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LTCI Watch: Clintoncare

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I didn’t even realize that the text of H.R. 3600 of 1993, the original Clinton health system change proposal bill, was online until I thought to look it up over the weekend.

See also: An LTC planner’s guide to the presidential candidates

H.R. 3600 came out before I paid any attention to health policy, or knew what a bill number was. I didn’t really know what it contained. All I knew was that it was complicated.

Now that the Patient Protection and Affordable Care Act (PPACA) is law, reading H.R. 3600 is a little like going through PPACA’s baby pictures.

See how PPACA could have been called the “Health Security Act”! See how the first name on the list of sponsors is Richard Gephardt, from Missouri. How’s that for a blast from the past?

See how “individual responsibility” and “employer responsibility” were a thing even back in 1993, and that “state responsibility” and “federal responsibility” were also a thing? How adorable.

One thing that surprised me was finding long-term care insurance (LTCI) in the text. The H.R. 3600 drafters wanted to set up an advisory council that would develop national standards for LTCI benefits, issuer solvency, rates and rate increases.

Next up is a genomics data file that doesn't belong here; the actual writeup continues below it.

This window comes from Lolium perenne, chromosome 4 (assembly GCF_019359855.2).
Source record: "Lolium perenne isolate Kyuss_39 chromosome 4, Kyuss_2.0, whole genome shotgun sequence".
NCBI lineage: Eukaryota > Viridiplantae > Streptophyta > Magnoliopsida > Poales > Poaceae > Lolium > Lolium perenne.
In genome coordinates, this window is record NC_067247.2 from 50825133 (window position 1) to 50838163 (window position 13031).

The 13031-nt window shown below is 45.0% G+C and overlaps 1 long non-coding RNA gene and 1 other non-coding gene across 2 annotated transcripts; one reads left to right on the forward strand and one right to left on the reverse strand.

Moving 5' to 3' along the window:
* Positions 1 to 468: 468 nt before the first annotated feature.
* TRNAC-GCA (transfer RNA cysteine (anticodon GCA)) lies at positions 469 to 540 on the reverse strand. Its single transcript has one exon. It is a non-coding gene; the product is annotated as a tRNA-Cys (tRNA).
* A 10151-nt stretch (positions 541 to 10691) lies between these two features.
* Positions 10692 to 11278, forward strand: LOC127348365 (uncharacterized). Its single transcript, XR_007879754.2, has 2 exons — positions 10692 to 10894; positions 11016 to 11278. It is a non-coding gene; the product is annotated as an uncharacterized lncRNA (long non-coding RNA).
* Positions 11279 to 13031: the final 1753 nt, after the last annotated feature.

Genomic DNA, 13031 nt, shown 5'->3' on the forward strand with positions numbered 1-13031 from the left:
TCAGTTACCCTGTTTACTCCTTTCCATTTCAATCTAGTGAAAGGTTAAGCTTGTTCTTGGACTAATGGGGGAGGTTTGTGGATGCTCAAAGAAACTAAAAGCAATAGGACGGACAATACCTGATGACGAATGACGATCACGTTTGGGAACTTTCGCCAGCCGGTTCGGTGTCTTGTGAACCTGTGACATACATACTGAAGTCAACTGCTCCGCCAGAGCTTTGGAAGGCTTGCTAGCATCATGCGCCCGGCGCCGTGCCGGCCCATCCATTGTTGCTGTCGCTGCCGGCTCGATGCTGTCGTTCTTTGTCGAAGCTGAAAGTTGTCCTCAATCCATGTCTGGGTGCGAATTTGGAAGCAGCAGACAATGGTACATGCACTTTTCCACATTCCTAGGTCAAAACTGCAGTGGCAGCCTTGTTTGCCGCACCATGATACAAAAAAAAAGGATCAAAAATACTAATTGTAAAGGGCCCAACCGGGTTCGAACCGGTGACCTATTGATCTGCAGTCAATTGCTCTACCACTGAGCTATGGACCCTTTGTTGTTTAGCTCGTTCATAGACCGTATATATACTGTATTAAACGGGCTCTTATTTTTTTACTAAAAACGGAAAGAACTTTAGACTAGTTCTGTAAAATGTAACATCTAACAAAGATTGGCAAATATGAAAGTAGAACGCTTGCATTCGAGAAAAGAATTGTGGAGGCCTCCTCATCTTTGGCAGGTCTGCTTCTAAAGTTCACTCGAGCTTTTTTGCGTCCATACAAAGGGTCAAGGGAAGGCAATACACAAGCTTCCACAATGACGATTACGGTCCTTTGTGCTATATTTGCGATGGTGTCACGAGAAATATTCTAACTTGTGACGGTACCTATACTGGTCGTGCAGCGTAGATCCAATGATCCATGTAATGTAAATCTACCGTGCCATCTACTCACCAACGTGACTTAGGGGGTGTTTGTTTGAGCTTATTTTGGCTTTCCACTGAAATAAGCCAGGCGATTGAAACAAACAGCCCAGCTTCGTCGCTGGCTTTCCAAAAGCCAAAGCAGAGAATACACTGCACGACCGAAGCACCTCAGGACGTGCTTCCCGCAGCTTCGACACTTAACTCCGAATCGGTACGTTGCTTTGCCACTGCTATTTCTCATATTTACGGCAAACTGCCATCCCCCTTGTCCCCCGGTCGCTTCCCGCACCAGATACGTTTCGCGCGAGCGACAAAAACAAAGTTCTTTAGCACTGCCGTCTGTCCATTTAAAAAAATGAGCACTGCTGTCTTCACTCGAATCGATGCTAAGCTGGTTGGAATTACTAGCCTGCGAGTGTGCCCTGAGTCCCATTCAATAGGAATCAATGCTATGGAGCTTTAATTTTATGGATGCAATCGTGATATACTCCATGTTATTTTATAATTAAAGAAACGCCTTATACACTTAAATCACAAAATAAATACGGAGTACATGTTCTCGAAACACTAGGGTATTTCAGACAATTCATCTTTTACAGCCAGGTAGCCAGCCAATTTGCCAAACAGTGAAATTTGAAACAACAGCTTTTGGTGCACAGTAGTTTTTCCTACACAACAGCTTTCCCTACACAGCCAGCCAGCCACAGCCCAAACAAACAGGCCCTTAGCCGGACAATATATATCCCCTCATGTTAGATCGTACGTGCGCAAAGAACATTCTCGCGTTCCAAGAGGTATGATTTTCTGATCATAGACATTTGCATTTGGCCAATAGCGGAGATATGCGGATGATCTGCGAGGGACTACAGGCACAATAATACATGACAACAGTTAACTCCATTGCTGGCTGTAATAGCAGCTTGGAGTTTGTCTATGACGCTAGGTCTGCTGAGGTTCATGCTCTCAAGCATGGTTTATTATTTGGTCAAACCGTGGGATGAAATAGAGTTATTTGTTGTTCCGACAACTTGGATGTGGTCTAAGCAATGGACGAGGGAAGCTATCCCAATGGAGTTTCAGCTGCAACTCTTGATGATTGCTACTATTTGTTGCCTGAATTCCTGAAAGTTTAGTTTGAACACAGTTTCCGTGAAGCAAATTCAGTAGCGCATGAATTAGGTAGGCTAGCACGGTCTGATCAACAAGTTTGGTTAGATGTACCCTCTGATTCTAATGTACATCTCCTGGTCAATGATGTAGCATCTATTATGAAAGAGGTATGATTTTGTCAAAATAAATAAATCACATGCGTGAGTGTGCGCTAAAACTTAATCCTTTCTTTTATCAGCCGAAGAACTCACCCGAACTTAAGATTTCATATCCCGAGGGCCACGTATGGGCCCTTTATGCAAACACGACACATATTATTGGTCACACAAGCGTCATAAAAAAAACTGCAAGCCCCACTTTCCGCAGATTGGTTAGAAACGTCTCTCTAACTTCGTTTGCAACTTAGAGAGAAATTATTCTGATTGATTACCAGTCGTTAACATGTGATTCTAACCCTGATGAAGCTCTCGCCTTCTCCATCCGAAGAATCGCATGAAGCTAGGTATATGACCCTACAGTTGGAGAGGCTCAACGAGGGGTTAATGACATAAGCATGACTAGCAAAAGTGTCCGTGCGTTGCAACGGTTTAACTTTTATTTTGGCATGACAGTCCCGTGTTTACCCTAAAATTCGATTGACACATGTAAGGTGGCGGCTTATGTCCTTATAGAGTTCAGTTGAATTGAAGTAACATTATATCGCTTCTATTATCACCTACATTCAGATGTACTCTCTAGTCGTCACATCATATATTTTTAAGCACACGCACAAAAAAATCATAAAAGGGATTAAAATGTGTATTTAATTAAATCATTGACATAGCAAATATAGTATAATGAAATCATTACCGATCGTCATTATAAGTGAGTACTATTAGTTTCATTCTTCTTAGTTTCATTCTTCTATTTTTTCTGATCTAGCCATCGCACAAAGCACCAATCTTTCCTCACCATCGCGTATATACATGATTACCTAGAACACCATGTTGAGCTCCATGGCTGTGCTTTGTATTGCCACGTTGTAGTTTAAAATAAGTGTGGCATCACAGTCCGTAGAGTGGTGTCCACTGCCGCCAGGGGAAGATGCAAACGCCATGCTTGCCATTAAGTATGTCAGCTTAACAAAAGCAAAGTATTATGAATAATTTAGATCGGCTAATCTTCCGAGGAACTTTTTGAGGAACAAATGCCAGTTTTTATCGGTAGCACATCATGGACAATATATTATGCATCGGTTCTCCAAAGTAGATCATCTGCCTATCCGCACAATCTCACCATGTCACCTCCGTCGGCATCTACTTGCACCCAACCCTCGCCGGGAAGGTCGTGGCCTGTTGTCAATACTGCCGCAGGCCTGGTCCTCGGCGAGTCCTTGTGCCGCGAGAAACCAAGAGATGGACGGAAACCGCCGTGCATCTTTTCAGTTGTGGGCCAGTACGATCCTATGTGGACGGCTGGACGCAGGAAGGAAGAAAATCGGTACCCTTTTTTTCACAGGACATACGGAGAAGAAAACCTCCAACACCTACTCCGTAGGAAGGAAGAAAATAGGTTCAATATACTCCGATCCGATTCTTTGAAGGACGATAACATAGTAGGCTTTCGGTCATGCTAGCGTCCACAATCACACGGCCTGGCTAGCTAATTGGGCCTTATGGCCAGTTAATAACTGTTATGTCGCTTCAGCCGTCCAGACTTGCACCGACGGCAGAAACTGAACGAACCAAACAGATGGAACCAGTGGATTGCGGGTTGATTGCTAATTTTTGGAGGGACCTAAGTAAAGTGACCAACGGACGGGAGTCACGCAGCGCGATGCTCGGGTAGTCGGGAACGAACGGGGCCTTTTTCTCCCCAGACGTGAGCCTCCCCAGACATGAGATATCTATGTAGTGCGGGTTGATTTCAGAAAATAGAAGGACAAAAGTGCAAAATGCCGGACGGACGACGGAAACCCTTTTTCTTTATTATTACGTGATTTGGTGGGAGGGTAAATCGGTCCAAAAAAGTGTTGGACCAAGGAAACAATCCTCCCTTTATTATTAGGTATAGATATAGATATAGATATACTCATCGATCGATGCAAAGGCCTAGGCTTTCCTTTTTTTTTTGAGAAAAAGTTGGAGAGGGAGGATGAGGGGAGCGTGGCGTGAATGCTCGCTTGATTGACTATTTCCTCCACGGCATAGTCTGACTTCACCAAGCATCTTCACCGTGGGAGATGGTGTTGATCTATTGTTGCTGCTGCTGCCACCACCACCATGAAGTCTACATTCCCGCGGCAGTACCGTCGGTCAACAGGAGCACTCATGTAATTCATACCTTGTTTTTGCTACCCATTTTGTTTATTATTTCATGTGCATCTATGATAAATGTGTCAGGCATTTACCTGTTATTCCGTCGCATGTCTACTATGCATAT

Of course, it’s easy to look at that section and think, “If only…”

But a section like that also shows how complicated and difficult health policy is. The people who developed the AARP and CalPERS long-term care (LTC) benefits programs must have started out with Health Security Act-like dreams in their heads. They sincerely wanted to create premium-supported LTC benefits programs that would be strong, fair and wonderful.

But their programs ran into the same problems everyone else’s programs have run into. 

To some extent, the dreamers behind those programs helped create everybody’s LTC finance problems by giving people unrealistic ideas about how easy it is to offer consumers “promises” about defined LTC benefits to be delivered in the distant future. 

Maybe the H.R. 3600 LTCI council could have imposed much-needed discipline on the original LTCI coverage prices, but it could also have imposed benefits requirements that would have seemed fine then and might look absurd today.

So, maybe one of the most important lessons of H.R. 3600 is that, when you’re developing LTC policy proposals, or other health policy proposals, you can’t assume that you’re smart enough to know what the world will be like in 20 to 30 years. Chances are that you really have no idea. A good system needs to have enough “give” in it to accommodate changes in circumstances.

See also:

PPACA: A history

Federal Health Ins. Reform Looms Large


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